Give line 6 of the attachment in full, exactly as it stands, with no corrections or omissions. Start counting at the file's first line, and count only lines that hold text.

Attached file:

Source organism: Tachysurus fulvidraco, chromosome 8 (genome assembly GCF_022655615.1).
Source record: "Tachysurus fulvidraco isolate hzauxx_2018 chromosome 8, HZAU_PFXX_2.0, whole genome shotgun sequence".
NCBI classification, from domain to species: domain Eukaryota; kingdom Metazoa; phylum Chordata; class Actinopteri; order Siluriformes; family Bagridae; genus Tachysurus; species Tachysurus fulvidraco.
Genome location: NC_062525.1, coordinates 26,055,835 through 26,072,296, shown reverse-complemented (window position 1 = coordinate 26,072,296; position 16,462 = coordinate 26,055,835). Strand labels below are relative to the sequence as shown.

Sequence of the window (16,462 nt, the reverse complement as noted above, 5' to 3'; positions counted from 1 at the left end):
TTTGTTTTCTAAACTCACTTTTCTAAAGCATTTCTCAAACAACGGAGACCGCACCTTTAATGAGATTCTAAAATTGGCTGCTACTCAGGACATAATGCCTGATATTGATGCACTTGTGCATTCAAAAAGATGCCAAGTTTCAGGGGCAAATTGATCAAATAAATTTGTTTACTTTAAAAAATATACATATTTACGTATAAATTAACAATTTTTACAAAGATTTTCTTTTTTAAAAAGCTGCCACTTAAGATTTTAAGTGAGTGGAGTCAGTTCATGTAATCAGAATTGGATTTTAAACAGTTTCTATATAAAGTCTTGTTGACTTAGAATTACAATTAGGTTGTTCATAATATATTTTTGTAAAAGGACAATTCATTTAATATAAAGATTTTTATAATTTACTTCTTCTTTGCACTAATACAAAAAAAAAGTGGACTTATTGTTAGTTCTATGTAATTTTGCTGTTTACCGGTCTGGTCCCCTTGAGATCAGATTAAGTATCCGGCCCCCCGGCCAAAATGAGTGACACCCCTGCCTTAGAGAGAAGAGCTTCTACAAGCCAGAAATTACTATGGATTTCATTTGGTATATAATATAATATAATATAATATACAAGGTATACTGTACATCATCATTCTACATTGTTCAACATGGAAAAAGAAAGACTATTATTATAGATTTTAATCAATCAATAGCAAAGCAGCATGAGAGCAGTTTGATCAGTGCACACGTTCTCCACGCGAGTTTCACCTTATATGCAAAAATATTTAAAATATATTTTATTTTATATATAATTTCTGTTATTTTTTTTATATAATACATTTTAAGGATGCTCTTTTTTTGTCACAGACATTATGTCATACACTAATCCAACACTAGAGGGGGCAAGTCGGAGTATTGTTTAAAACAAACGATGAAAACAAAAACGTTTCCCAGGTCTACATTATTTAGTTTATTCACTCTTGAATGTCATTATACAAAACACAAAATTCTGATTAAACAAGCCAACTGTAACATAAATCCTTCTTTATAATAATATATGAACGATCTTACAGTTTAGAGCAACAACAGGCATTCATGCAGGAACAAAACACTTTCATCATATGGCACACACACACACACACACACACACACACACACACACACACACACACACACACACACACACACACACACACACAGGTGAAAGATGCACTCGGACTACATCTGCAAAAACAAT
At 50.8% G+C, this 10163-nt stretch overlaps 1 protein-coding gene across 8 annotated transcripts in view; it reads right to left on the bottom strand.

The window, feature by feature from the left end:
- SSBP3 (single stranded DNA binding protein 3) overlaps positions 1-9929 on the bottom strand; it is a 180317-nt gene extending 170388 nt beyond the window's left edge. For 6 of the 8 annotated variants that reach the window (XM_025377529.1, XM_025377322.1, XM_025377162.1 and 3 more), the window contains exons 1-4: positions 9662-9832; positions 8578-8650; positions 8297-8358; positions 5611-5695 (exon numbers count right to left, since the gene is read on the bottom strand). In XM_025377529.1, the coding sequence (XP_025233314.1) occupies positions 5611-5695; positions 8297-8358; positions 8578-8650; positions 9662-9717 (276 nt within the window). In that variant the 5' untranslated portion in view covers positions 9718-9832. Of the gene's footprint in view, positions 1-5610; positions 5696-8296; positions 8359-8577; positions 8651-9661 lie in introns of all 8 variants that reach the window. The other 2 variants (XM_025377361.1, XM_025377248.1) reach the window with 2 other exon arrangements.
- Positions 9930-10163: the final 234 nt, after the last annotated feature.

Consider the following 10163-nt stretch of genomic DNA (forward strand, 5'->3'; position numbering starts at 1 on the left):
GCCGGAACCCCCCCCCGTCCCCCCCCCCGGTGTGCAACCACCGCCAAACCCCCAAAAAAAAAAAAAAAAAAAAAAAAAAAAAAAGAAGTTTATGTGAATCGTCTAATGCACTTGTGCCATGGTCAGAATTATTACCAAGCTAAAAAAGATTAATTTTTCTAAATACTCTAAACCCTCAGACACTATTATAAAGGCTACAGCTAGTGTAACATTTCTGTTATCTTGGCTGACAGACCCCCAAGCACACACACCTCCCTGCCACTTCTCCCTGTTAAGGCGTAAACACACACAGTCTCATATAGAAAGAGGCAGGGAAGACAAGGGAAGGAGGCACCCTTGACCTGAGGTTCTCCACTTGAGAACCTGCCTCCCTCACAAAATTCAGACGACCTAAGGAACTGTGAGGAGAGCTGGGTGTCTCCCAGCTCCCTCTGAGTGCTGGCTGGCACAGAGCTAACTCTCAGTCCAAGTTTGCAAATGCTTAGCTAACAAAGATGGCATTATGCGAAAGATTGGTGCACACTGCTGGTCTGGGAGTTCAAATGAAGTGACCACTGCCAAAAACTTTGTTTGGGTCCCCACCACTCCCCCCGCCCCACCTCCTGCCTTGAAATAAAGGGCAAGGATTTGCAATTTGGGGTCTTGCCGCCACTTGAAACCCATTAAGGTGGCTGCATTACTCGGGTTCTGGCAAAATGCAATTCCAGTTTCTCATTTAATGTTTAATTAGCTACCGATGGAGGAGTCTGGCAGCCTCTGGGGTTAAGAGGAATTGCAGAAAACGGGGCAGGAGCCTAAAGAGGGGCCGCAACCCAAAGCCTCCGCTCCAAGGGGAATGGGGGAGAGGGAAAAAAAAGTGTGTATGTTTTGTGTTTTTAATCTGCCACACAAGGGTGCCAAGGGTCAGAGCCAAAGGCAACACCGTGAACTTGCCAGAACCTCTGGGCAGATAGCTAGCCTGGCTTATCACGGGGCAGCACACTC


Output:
TTTGTTTTCTAAACTCACTTTTCTAAAGCATTTCTCAAACAACGGAGACCGCACCTTTAATGAGATTCTAAAATTGGCTGCTACTCAGGACATAATGCCTGATATTGATGCACTTGTGCATTCAAAAAGATGCCAAGTTTCAGGGGCAAATTGATCAAATAAATTTGTTTACTTTAAAAAATATACATATTTACGTATAAATTAACAATTTTTACAAAGATTTTCTTTTTTAAAAAGCTGCCACTTAAGATTTTAAGTGAGTGGAGTCAGTTCATGTAATCAGAATTGGATTTTAAACAGTTTCTATATAAAGTCTTGTTGACTTAGAATTACAATTAGGTTGTTCATAATATATTTTTGTAAAAGGACAATTCATTTAATATAAAGATTTTTATAATTTACTTCTTCTTTGCACTAATACAAAAAAAAAGTGGACTTATTGTTAGTTCTATGTAATTTTGCTGTTTACCGGTCTGGTCCCCTTGAGATCAGATTAAGTATCCGGCCCCCCGGCCAAAATGAGTGACACCCCTGCCTTAGAGAGAAGAGCTTCTACAAGCCAGAAATTACTATGGATTTCATTTGGTATATAATATAATATAATATAATATACAAGGTATACTGTACATCATCATTCTACATTGTTCAACATGGAAAAAGAAAGACTATTATTATAGATTTTAATCAATCAATAGCAAAGCAGCATGAGAGCAGTTTGATCAGTGCACACGTTCTCCACGCGAGTTTCACCTTATATGCAAAAATATTTAAAATATATTTTATTTTATATATAATTTCTGTTATTTTTTTTATATAATACATTTTAAGGATGCTCTTTTTTTGTCACAGACATTATGTCATACACTAATCCAACACTAGAGGGGGCAAGTCGGAGTATTGTTTAAAACAAACGATGAAAACAAAAACGTTTCCCAGGTCTACATTATTTAGTTTATTCACTCTTGAATGTCATTATACAAAACACAAAATTCTGATTAAACAAGCCAACTGTAACATAAATCCTTCTTTATAATAATATATGAACGATCTTACAGTTTAGAGCAACAACAGGCATTCATGCAGGAACAAAACACTTTCATCATATGGCACACACACACACACACACACACACACACACACACACACACACACACACACACACACACACACACACACACACAGGTGAAAGATGCACTCGGACTACATCTGCAAAAACAAT